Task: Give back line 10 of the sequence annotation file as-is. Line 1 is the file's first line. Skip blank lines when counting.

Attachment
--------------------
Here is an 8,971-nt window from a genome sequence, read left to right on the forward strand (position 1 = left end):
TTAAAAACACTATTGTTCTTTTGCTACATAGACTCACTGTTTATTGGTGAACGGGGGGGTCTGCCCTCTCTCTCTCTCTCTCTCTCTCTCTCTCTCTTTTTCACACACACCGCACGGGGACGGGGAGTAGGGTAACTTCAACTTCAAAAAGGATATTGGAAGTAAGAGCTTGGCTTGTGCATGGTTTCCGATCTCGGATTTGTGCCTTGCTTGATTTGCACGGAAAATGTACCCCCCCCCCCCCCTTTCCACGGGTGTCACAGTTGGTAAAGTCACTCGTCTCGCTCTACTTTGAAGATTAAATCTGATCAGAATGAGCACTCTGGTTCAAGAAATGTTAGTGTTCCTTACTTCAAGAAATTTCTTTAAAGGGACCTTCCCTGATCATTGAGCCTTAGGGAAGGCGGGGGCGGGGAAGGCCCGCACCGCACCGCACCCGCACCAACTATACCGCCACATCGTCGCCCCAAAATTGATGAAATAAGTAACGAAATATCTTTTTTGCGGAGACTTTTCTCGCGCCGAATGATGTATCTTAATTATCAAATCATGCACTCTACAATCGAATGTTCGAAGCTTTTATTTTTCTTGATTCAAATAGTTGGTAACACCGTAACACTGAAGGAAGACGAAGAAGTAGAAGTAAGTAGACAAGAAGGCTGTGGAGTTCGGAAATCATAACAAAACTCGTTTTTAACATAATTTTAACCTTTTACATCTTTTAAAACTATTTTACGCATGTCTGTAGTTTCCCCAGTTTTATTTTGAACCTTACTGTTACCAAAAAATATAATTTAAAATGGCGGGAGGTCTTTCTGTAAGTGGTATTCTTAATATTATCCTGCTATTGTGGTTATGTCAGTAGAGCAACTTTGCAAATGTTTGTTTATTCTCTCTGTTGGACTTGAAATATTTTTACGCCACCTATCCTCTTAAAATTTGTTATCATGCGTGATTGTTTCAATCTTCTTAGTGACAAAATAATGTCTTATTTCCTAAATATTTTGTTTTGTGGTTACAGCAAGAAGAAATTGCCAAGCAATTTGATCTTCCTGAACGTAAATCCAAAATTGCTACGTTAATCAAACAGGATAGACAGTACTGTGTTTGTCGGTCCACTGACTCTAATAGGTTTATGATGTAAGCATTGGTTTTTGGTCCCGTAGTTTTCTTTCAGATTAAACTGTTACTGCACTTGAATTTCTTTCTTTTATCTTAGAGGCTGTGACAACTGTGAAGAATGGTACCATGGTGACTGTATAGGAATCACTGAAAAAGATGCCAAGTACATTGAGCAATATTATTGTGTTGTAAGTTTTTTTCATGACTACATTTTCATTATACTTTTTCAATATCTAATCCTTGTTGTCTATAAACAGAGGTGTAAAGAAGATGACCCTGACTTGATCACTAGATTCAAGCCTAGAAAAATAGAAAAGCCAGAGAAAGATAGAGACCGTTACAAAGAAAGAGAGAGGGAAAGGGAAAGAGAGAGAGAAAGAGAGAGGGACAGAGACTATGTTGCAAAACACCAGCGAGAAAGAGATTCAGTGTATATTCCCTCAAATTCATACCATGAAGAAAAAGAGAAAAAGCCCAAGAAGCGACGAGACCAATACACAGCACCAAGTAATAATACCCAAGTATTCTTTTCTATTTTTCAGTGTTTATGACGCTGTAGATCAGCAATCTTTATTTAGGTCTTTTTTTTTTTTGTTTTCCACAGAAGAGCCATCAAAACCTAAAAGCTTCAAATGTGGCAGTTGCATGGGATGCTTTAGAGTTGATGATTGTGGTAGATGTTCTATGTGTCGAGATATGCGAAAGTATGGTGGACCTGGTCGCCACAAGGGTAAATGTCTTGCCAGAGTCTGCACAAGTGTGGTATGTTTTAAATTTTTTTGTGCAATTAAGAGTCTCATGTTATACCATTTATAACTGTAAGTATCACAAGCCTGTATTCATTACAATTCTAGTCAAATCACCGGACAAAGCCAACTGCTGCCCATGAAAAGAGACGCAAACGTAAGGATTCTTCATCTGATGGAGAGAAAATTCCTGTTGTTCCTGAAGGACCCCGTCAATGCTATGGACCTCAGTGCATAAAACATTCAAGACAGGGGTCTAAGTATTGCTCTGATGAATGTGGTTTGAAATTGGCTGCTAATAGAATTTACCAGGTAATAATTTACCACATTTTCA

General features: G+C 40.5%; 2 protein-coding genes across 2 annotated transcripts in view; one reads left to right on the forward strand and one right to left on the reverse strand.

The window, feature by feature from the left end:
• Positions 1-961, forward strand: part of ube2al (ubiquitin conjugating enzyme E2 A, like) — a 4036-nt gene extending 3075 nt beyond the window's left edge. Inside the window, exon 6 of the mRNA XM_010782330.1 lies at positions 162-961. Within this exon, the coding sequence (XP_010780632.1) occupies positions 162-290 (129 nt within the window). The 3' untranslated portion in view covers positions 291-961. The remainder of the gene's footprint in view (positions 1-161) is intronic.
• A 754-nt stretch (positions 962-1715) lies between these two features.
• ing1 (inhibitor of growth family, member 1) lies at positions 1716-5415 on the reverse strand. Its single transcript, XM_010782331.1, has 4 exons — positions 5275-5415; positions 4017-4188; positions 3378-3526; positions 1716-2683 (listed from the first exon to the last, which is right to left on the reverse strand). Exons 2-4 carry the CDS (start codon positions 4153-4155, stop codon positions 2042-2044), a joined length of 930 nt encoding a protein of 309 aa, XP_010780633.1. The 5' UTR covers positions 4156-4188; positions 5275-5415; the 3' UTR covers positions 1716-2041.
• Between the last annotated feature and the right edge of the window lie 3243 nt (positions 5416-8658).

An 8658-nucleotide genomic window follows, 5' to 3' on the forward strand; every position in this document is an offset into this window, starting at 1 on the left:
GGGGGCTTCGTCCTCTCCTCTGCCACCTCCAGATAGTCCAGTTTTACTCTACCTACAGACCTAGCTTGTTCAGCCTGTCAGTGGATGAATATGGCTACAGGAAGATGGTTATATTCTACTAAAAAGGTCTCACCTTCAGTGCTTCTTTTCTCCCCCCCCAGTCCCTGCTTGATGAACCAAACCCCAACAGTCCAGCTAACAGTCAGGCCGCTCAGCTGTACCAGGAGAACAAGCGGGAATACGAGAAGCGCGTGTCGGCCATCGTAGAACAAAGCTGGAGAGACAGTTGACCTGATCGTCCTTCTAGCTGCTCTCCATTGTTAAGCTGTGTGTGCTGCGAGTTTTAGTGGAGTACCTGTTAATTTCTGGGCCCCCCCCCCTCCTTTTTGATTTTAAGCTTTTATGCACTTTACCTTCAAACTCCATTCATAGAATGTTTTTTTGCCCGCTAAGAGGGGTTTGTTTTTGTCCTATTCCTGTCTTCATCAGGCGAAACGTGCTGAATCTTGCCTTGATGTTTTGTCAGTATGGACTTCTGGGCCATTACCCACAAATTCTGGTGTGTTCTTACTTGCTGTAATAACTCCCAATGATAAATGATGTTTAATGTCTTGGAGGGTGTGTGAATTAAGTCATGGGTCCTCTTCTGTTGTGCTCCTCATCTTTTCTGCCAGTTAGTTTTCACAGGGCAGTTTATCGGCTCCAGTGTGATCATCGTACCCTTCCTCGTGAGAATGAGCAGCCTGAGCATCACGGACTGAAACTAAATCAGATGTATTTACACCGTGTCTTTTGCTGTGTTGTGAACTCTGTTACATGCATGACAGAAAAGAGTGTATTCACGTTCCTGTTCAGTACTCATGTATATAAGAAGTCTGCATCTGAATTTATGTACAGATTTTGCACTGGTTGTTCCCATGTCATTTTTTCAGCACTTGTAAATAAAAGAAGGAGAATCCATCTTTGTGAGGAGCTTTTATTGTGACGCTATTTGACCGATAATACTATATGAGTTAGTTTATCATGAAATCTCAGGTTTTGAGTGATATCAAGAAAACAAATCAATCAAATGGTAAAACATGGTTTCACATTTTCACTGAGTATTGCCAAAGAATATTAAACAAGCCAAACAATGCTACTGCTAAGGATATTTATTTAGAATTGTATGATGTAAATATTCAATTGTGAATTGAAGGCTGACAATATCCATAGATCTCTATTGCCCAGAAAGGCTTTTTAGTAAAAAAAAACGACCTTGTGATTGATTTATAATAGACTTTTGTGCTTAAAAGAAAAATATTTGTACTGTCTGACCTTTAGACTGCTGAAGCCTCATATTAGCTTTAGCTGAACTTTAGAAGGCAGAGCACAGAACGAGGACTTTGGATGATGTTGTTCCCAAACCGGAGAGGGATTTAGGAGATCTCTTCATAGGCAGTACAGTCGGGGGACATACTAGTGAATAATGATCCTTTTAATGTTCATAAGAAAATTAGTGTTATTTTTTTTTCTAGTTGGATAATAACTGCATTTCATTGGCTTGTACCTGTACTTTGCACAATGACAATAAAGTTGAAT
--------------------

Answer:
GGGGGCTTCGTCCTCTCCTCTGCCACCTCCAGATAGTCCAGTTTTACTCTACCTACAGACCTAGCTTGTTCAGCCTGTCAGTGGATGAATATGGCTACAGGAAGATGGTTATATTCTACTAAAAAGGTCTCACCTTCAGTGCTTCTTTTCTCCCCCCCCAGTCCCTGCTTGATGAACCAAACCCCAACAGTCCAGCTAACAGTCAGGCCGCTCAGCTGTACCAGGAGAACAAGCGGGAATACGAGAAGCGCGTGTCGGCCATCGTAGAACAAAGCTGGAGAGACAGTTGACCTGATCGTCCTTCTAGCTGCTCTCCATTGTTAAGCTGTGTGTGCTGCGAGTTTTAGTGGAGTACCTGTTAATTTCTGGGCCCCCCCCCCTCCTTTTTGATTTTAAGCTTTTATGCACTTTACCTTCAAACTCCATTCATAGAATGTTTTTTTGCCCGCTAAGAGGGGTTTGTTTTTGTCCTATTCCTGTCTTCATCAGGCGAAACGTGCTGAATCTTGCCTTGATGTTTTGTCAGTATGGACTTCTGGGCCATTACCCACAAATTCTGGTGTGTTCTTACTTGCTGTAATAACTCCCAATGATAAATGATGTTTAATGTCTTGGAGGGTGTGTGAATTAAGTCATGGGTCCTCTTCTGTTGTGCTCCTCATCTTTTCTGCCAGTTAGTTTTCACAGGGCAGTTTATCGGCTCCAGTGTGATCATCGTACCCTTCCTCGTGAGAATGAGCAGCCTGAGCATCACGGACTGAAACTAAATCAGATGTATTTACACCGTGTCTTTTGCTGTGTTGTGAACTCTGTTACATGCATGACAGAAAAGAGTGTATTCACGTTCCTGTTCAGTACTCATGTATATAAGAAGTCTGCATCTGAATTTATGTACAGATTTTGCACTGGTTGTTCCCATGTCATTTTTTCAGCACTTGTAAATAAAAGAAGGAGAATCCATCTTTGTGAGGAGCTTTTATTGTGACGCTATTTGACCGATAATACTATATGAGTTAGTTTATCATGAAATCTCAGGTTTTGAGTGATATCAAGAAAACAAATCAATCAAATGGTAAAACATGGTTTCACATTTTCACTGAGTATTGCCAAAGAATATTAAACAAGCCAAACAATGCTACTGCTAAGGATATTTATTTAGAATTGTATGATGTAAATATTCAATTGTGAATTGAAGGCTGACAATATCCATAGATCTCTATTGCCCAGAAAGGCTTTTTAGTAAAAAAAAACGACCTTGTGATTGATTTATAATAGACTTTTGTGCTTAAAAGAAAAATATTTGTACTGTCTGACCTTTAGACTGCTGAAGCCTCATATTAGCTTTAGCTGAACTTTAGAAGGCAGAGCACAGAACGAGGACTTTGGATGATGTTGTTCCCAAACCGGAGAGGGATTTAGGAGATCTCTTCATAGGCAGTACAGTCGGGGGACATACTAGTGAATAATGATCCTTTTAATGTTCATAAGAAAATTAGTGTTATTTTTTTTTCTAGTTGGATAATAACTGCATTTCATTGGCTTGTACCTGTACTTTGCACAATGACAATAAAGTTGAAT